Growing up, decorating the house with lights and trimming the Christmas tree were holiday highlights. I was excited to see relatives and hoped St. Nick would bring the one item I asked for, usually a doll or a teddy bear.
Boy, how much times have changed. My youngest daughter received an iPad for her last birthday. She’s 4! I got my first computer in college.
Our kids live in a time of such privilege or — depending on your view — maybe I did. And maybe this season has lost its wholesomeness.
My German grandmother used to tell me about families leaving shoes and stockings outside the door, hoping St. Nikolaus would fill them with candy or fruit. They do this each year on Dec. 6 and celebrated Christmas later in the month, but only to observe Jesus' birth.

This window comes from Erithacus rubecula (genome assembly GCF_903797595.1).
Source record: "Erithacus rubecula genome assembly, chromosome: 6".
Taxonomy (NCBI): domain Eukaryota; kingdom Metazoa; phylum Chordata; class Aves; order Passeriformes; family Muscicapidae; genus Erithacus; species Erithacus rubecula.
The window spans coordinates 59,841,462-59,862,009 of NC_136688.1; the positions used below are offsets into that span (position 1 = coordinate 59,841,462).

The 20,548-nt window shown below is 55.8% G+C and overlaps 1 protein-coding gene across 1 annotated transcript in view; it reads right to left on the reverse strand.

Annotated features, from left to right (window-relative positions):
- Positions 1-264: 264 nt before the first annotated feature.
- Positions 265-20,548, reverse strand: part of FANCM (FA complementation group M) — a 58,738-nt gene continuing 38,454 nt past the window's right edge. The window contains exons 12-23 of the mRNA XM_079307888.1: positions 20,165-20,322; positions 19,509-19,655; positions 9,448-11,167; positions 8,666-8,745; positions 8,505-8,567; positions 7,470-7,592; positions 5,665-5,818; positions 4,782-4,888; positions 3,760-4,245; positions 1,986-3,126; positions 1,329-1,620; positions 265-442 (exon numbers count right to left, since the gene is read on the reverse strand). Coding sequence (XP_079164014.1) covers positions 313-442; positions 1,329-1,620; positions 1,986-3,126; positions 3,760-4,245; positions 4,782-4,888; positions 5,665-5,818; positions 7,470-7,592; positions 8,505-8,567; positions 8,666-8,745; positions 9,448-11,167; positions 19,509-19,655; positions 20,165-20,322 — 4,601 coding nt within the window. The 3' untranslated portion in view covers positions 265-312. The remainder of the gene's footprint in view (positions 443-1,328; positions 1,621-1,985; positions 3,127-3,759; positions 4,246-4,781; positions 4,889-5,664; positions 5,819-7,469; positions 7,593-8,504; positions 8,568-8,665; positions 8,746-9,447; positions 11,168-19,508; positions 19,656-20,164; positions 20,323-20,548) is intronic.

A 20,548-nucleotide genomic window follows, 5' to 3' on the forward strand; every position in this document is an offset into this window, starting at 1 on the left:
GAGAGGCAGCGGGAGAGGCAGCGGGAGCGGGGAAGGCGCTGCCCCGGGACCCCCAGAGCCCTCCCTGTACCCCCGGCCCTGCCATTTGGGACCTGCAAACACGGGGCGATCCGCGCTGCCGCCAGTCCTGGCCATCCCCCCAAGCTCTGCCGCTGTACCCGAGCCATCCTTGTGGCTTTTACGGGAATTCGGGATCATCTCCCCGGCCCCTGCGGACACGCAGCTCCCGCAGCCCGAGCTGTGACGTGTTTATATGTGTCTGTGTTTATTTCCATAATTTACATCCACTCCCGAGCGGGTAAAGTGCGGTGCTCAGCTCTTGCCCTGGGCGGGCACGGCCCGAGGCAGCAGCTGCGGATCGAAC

Protestants changed the tradition so that Santa comes on Christmas Eve. Eventually, the jolly old elf started bringing electronics and bigger items.
I don't mean to be a Grinch, but Christmas has became too commercialized and, perhaps, many people have forgotten the season's true meaning.
Remember: Christmas is a time for joy, cheer, happiness, celebration, camaraderieand love of humankind.
The holiday originated from a time when luxury was lacking, so it’s supposed to be about how much thought we put in, not how much we spend.
If we can get back to this mindset, there may be hope for us yet.
Amber Kelley lives in Laurel Hill. Send news or comments to Hobo.email@example.com or P.O. Box 163, Laurel Hill, FL, 32567.